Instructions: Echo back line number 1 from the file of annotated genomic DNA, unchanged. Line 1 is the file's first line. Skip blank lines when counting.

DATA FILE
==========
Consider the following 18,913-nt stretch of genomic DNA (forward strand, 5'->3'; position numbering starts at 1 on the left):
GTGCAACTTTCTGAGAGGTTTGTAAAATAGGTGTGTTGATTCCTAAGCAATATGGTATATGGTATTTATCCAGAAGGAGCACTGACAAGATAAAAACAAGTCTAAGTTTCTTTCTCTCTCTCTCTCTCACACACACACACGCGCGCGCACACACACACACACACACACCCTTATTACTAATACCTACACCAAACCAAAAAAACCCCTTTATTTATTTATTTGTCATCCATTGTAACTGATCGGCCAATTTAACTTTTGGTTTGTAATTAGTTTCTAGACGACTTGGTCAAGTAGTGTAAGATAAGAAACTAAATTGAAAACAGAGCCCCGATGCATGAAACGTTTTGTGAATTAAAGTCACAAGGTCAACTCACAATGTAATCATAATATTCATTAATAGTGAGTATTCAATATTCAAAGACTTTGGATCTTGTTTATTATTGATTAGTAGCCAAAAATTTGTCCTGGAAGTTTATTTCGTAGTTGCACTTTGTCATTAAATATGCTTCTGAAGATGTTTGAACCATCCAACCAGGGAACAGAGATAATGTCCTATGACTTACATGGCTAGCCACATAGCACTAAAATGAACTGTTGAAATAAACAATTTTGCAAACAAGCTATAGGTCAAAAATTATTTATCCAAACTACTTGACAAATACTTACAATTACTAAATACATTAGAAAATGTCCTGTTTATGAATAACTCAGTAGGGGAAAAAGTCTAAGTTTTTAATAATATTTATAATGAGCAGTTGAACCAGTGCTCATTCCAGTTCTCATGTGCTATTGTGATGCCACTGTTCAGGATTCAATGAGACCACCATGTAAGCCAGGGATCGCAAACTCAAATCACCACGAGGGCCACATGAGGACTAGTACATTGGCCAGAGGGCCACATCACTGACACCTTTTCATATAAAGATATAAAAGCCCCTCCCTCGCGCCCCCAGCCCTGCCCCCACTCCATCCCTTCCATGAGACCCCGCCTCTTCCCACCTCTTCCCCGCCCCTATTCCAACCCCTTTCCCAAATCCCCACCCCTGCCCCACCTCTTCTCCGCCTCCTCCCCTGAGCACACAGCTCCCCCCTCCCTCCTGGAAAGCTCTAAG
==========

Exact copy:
Consider the following 18,913-nt stretch of genomic DNA (forward strand, 5'->3'; position numbering starts at 1 on the left):